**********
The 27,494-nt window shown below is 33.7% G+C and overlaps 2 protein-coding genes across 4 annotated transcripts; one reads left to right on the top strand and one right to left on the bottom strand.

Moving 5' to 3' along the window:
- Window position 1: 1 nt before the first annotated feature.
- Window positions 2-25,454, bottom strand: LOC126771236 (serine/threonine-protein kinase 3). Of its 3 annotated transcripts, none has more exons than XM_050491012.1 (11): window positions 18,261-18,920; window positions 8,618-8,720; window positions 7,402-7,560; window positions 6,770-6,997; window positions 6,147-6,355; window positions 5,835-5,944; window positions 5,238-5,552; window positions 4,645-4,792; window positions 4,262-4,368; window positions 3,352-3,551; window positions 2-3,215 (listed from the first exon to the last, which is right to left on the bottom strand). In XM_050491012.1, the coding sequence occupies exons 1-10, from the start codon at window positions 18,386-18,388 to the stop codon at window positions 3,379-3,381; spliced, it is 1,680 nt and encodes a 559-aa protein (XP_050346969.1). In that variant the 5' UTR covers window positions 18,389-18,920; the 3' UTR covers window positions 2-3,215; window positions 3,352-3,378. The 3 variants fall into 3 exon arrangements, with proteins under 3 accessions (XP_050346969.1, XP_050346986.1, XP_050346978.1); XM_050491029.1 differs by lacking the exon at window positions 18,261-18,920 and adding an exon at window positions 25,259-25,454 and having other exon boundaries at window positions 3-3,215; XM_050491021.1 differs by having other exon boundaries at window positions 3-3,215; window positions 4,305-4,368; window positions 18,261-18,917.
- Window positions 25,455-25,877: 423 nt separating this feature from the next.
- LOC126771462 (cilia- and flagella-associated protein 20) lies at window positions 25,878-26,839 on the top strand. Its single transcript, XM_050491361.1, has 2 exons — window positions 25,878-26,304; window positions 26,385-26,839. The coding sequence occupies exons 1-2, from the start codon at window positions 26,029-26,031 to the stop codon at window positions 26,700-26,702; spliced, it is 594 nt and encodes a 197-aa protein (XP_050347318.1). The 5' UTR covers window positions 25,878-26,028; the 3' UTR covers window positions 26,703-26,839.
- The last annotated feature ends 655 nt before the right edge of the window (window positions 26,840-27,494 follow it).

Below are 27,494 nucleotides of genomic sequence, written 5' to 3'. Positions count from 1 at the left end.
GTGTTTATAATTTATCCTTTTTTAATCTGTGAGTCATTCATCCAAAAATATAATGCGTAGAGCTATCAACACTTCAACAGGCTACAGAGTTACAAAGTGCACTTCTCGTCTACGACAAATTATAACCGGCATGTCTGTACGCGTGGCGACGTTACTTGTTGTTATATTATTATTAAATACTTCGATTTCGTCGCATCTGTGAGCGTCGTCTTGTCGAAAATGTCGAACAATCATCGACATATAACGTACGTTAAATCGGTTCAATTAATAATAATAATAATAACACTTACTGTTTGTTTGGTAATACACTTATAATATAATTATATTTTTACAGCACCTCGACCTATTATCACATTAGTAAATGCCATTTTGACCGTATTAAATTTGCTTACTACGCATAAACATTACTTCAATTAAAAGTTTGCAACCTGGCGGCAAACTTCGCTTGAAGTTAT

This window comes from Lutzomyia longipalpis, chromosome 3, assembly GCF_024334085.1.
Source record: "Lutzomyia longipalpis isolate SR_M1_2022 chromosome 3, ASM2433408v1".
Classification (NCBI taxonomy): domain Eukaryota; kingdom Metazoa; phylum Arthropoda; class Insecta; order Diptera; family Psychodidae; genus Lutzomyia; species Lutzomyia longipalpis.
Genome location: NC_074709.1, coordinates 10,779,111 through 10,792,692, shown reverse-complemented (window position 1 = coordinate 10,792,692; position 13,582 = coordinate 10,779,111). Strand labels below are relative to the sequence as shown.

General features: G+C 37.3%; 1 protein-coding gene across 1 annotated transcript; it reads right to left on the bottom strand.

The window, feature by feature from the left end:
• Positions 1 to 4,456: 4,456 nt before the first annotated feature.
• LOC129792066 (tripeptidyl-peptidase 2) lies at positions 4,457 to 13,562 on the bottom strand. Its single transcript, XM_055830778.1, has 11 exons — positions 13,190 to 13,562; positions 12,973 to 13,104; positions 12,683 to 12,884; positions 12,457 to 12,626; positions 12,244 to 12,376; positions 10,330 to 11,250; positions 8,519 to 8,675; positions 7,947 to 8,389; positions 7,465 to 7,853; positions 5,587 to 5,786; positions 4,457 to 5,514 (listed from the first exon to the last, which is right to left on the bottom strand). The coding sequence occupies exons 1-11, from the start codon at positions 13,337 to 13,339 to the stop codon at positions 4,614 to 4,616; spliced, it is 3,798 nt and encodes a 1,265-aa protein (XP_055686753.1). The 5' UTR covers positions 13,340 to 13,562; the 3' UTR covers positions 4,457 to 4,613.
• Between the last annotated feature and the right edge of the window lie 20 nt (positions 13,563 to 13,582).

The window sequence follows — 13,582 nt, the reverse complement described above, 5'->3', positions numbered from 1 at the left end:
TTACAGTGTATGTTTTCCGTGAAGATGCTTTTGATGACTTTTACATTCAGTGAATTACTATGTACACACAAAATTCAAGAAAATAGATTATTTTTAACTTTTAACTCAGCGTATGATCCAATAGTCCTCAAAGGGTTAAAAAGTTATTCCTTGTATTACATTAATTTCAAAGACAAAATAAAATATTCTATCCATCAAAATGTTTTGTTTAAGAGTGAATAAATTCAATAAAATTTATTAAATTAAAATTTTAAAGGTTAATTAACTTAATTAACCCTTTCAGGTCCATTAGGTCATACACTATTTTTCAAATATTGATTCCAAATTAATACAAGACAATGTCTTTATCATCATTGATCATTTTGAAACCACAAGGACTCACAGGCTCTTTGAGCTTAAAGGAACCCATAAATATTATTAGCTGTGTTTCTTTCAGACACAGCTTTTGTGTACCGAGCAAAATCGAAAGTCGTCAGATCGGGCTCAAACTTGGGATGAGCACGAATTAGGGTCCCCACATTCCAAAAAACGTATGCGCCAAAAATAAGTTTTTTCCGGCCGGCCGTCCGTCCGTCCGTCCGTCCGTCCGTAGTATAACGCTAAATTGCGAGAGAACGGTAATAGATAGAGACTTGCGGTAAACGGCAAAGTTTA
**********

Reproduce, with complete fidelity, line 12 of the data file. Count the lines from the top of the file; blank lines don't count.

Classification (NCBI taxonomy): domain Eukaryota; kingdom Metazoa; phylum Arthropoda; class Insecta; order Diptera; family Psychodidae; genus Lutzomyia; species Lutzomyia longipalpis.